As you would imagine, I have received a few notes seeking my take, as a journalist and as an Orthodox Christian, on the events involving that crudely named feminist band in Russia. You know, the one that drew this headline the other day in The New York Times: “Anti-Putin Stunt Earns Punk Band Two Years in Jail.”
What? The band’s actual name didn’t rate large type?
Before I address the journalism issues related to this, I would like to note that, from my point of view, this matter has at least three layers and it has been easy for folks to go rather bonkers (Hello, Madonna, and you too, Sir Paul) without really separating out the layers. So, before people get confused about where my loyalties are in all of this, let’s walk through a few specifics.
So, raise your hand if:
* You think Vladimir V. Putin is a corrupt political thug who continues to feed on Russian nationalism.
Mine is up.
* You think that, in the complex post-Soviet Russian Orthodox Church, there exists troubling corruption, mixed with flashes of courage and truly radical faith. In other words, this is a complex matter (please click here for a flashback).
Mine is up.
* You support the free speech rights of the members of P***y Riot and think that, while what these protesters said and did was foul, they had every right to demonstrate in public places in Russia.
Mine is up.
* You think that the government overreacted and, while crimes were in this case committed under Russian law (ironically, laws hailed by some on the left because of their intent to prevent offenses against Islam, Judaism, etc., as well as to majority Orthodoxy), the sentence was too harsh. The Orthodox hierarchy seems to feel the same way.
Mine is up.
* You think that crimes of some kind were committed in this case and that they should be enforced if and when when vandals invade and threaten religious sanctuaries, such as, just thinking out loud:
— Aryan Nations thugs invading Holocaust-era synagogues in Germany.
— Anti-Muslim extremists of left or right attacking mosques (say the Dome of the Rock) in order to shout profanities against the faith and the Prophet Mohammad.
— Conservative Anglicans (I am making this one up) losing their minds and attacking the altar of the liberal Cathedral of St. John the Divine during a pantheistic Gaia Mass.
Mine is up.
* You think it was bad, unbalanced and inaccurate journalism for the mainstream American press, in story after story, to essentially ignore the details of what the protesters said and did and where they did it. Thus, these stories were painfully flawed and millions of readers have no idea what actually happened.
Yes, mine is way up.
Folks, we are living in a sad age in which it is, at times, easier to find out what actually happened in major news events by watching YouTube than it is by reading the world’s major newspapers. What was this event all about for the Times team? It was politics, pure and simple — with only one layer that deserved informed coverage. The source of the strong global reaction, saith the Times:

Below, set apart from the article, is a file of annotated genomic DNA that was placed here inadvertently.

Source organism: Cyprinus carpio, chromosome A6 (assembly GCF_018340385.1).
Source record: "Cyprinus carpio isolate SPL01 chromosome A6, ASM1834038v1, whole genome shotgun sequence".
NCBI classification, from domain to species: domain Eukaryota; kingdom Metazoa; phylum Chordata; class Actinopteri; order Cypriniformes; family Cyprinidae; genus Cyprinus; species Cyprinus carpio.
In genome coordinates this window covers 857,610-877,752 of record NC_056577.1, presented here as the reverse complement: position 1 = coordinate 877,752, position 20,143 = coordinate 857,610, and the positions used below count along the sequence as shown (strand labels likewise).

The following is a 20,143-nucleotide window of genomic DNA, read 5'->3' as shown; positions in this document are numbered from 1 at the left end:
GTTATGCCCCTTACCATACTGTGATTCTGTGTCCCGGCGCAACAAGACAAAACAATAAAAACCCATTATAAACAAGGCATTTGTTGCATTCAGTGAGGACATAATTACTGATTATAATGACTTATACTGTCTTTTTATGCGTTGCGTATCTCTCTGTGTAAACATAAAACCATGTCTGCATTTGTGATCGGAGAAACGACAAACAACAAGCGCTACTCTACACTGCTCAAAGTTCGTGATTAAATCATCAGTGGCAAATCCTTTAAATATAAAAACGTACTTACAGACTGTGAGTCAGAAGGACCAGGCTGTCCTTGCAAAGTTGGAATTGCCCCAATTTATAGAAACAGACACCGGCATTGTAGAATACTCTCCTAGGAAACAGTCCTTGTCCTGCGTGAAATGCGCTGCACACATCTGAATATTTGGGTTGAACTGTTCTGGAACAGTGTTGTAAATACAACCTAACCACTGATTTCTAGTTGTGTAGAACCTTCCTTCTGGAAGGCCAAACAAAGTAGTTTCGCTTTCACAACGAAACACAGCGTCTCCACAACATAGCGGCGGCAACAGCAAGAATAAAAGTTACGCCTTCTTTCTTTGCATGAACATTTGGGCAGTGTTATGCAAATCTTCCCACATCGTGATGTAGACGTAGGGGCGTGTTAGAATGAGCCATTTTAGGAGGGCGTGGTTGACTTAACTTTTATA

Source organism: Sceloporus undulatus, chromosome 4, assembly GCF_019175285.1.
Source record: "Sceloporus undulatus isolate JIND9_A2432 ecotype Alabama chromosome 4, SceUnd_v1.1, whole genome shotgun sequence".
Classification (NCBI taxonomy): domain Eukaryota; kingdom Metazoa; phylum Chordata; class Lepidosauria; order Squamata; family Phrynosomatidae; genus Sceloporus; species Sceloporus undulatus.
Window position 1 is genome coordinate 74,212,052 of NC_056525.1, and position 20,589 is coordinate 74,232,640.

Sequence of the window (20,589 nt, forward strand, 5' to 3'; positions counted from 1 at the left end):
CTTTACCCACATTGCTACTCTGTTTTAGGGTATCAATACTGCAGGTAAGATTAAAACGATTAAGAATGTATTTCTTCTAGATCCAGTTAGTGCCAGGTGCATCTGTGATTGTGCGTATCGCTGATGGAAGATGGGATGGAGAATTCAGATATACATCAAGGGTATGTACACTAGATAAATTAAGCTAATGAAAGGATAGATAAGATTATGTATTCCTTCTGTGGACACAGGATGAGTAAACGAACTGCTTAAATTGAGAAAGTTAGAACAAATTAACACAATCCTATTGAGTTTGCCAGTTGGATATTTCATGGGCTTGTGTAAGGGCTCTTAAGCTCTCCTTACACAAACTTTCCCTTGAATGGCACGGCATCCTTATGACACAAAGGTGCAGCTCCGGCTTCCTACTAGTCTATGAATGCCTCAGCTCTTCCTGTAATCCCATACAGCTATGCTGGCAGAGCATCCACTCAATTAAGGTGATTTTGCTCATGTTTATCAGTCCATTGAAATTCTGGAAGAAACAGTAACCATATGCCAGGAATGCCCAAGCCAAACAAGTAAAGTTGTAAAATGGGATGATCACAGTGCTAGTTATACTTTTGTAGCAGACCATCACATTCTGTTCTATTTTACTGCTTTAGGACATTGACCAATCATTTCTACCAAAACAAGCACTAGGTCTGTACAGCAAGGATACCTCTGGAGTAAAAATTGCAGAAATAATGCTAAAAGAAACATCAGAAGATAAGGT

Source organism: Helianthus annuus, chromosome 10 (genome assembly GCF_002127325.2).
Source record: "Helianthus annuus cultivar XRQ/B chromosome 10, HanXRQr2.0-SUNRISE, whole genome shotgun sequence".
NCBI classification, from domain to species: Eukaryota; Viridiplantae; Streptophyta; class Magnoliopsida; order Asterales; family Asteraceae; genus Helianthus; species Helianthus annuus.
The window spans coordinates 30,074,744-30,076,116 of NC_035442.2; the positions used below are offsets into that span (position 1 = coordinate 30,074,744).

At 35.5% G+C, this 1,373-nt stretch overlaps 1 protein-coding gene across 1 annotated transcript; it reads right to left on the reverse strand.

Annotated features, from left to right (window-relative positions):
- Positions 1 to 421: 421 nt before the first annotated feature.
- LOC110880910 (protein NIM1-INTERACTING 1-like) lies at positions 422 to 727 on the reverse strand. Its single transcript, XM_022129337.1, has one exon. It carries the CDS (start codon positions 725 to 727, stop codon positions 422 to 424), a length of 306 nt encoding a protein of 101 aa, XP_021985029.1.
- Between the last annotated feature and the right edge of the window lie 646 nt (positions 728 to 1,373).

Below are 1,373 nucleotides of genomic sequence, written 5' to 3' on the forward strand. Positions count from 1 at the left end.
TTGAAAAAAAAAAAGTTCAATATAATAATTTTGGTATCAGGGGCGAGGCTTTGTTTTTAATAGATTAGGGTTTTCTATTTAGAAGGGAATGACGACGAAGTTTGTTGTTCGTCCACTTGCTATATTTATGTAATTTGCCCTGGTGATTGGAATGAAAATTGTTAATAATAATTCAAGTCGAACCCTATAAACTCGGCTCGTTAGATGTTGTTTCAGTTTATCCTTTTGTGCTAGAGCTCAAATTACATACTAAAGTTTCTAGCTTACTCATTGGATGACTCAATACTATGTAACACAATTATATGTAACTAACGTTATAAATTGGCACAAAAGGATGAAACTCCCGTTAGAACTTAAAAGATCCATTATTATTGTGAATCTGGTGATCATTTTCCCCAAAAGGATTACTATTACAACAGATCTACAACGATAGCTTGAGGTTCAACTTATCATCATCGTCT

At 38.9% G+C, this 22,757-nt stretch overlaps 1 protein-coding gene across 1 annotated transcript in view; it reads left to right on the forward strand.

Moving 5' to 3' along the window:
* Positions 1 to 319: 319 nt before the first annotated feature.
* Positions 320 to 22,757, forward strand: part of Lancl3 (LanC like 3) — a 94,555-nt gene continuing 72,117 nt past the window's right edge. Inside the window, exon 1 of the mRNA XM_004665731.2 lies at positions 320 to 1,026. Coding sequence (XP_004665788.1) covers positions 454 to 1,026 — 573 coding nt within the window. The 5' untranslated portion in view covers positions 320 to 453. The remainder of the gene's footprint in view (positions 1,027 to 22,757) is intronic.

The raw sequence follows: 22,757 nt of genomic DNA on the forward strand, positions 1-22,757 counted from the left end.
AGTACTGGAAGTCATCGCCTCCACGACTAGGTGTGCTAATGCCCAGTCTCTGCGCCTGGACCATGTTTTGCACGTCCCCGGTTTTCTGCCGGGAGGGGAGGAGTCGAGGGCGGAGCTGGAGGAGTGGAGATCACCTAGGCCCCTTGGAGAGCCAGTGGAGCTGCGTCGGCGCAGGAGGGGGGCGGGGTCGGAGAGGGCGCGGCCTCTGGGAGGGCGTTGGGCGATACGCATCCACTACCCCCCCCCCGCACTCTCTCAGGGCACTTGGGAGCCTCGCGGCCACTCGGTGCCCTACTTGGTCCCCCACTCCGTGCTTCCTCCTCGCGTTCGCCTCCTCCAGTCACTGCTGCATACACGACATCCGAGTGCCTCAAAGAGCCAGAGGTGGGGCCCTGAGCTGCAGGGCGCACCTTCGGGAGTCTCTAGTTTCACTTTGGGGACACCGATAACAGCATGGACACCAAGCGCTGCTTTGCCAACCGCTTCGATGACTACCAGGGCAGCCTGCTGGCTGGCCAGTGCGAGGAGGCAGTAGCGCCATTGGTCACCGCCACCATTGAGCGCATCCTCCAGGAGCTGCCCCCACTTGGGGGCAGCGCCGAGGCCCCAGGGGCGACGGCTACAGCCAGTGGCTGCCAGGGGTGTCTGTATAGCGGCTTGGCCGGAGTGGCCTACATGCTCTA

This was partly because of the sympathetic appearance of the defendants — two are mothers of young children — and partly because their group uses music to carry its message. But it also set them in a David-and-Goliath struggle against a formidable power structure: the Kremlin and the Russian Orthodox Church.
Trust me that I know that elements of the Church are close to Putin and the state, while others, frankly, are not. The Orthodox Church has — think invasion of Georgia — stood up to the state in public, and in other cases, behind the scene. But to say that Putin and the Orthodox hierarchy represent — on all issues — a singular, united “power structure” is radically simplistic. At the very least this is a statement that should have been reported and debated, not simply stated as secular gospel.
So what actually happened here? It is a long way into the story before readers are given any details:
… The Russian Orthodox Church issued a statement that referred to Nazi aggression and the militant atheism of the Soviet era, and said, “What happened is blasphemy and sacrilege, the conscious and deliberate insult to the sanctuary and a manifestation of hostility to millions of people.”
The case began in February when the women infiltrated the Cathedral of Christ the Savior wearing colorful balaclavas, and pranced around in front of the golden Holy Doors leading to the altar, dancing, chanting and lip-syncing for what would later become a music video of a profane song in which they beseeched the Virgin Mary to rid Russia of Mr. Putin.
Security guards quickly stripped them of their guitars, but the video was completed with splices of footage from another church.